4 trends to note in China’s seafood exports, imports
Southeast Asia the only growth market for Chinese seafood?
Exports to most territories are down in value and volume terms but China’s 2015 seafood exports to the Association of Southeast Asian Nations (ASEAN) bloc rose 6.94 percent in volume terms to 560,290 tons and rose 2.25 percent in value compared to 2014, to USD 2.7 billion (EUR 2.39 billion).
By contrast Chinese seafood shipments to the United States were down 5.47 percent in volume and down 5.83 percent in value terms in 2015 compared to 2014. But it’s worth noting growth in ASEAN shipments have slowed: ASEAN bought 5.26 million tons, up 7.7 percent year-on-year in 2014 – and up a whopping 14.1 percent in value, to USD 2.71 billion. (EUR 2.4 billion).
Those numbers still rank the bloc as China’s fourth most important supplier in both volume and value. China sells large amounts of processed seafood to ASEAN members with whom it has a free trade agreement, with China’s biggest customer being Thailand.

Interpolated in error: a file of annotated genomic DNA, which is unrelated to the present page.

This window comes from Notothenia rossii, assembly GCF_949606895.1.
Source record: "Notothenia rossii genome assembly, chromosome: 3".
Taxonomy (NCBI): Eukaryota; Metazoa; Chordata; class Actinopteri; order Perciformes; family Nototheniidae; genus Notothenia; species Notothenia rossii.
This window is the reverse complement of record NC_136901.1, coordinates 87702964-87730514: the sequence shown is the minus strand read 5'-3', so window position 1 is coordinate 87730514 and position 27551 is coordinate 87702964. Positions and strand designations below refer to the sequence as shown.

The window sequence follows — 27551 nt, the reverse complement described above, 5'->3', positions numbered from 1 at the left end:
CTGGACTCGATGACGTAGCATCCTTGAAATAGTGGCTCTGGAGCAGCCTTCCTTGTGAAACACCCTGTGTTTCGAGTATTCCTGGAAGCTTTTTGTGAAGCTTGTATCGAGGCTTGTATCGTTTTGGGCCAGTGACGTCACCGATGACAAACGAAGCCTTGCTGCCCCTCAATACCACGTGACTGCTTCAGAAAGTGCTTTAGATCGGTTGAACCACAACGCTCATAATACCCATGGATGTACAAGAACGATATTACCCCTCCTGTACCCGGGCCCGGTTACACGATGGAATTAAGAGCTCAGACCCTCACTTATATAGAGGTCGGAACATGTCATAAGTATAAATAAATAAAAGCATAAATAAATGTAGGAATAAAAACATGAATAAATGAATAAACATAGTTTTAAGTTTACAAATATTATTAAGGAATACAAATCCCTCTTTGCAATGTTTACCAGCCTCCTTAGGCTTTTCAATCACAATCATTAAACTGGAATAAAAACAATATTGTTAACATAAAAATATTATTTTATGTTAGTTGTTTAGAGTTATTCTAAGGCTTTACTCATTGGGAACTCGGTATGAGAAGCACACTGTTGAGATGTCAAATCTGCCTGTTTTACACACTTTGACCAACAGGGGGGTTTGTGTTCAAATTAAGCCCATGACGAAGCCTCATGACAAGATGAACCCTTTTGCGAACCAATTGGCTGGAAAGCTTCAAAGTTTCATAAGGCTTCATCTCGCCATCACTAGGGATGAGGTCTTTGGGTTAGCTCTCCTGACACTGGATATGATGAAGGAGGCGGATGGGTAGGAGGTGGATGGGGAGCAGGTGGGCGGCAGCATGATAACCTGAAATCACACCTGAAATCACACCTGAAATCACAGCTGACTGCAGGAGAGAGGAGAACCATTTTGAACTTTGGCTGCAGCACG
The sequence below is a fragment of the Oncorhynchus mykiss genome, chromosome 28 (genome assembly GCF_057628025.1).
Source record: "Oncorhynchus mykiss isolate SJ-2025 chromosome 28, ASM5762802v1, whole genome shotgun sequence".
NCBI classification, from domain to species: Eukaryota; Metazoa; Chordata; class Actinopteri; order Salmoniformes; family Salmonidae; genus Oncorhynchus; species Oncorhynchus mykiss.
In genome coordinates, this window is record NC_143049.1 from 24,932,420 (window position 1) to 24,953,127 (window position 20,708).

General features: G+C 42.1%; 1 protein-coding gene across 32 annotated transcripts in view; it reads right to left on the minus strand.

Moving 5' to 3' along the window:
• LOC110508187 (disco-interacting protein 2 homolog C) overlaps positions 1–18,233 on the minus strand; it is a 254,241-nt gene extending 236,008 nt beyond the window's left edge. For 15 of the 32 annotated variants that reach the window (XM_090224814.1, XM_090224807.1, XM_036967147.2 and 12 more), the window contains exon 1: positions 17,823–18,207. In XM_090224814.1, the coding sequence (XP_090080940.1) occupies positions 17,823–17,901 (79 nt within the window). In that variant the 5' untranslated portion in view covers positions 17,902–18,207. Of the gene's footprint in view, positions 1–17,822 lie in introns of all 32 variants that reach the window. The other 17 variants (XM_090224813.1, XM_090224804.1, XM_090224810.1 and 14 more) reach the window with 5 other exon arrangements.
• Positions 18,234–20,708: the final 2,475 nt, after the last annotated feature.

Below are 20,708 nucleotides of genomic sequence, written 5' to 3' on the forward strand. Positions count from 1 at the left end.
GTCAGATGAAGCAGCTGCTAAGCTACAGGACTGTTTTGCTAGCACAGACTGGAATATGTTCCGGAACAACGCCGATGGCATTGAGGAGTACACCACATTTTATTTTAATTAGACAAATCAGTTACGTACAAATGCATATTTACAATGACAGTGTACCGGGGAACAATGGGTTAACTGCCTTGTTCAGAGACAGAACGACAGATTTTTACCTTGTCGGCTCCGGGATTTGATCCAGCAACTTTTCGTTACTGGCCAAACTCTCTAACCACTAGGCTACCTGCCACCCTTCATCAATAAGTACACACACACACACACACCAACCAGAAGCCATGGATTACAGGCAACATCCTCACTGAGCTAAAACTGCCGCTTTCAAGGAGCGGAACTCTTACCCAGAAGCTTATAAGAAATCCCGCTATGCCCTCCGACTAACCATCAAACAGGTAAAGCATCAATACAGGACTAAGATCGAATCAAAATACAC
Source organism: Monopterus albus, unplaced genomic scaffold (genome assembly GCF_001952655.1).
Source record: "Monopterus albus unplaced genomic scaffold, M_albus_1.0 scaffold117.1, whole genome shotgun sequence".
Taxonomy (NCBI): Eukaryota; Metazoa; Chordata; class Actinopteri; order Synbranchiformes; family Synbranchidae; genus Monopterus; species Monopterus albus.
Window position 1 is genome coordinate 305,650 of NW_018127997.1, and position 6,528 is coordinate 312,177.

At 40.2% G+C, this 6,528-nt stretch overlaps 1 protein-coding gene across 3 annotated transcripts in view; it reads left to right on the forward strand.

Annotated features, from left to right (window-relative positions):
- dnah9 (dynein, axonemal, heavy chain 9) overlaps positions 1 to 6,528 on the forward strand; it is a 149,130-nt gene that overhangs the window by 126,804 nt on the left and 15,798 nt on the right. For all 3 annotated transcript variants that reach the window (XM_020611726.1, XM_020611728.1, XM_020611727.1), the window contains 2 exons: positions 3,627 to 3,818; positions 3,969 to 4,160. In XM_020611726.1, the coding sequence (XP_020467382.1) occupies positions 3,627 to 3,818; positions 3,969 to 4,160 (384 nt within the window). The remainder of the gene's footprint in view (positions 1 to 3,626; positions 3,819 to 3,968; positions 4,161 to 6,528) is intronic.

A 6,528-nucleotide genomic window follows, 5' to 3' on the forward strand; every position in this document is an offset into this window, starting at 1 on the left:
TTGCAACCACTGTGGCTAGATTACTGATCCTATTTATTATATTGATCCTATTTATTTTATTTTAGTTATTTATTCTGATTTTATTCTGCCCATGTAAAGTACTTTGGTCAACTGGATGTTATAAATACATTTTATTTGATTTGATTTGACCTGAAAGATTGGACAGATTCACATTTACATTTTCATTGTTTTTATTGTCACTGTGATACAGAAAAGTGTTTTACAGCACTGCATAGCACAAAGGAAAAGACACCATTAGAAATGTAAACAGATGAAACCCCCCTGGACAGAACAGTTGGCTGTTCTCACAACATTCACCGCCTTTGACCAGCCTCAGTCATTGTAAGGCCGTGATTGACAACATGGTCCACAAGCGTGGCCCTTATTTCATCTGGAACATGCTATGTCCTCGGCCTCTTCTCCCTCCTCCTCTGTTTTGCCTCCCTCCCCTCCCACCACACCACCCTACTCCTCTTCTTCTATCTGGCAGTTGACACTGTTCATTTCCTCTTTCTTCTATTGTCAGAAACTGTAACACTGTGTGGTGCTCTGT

But recently, resentment has grown among ASEAN members like Indonesia due to frustration they can’t get their own value-added seafood industries off the ground due to their inability to compete with China, which in turn sources raw materials from the zone to feed its factories.
In addition, China has been using other ASEAN members like its neighbour Vietnam to tranship seafood into the European Union (which grants ASEAN members favourable trade access) and the U.S., which China feels has increased its testing of Chinese seafood imports. China’s imports of seafood from ASEAN fell 4.5 percent in volume and 0.9 percent in value terms last year.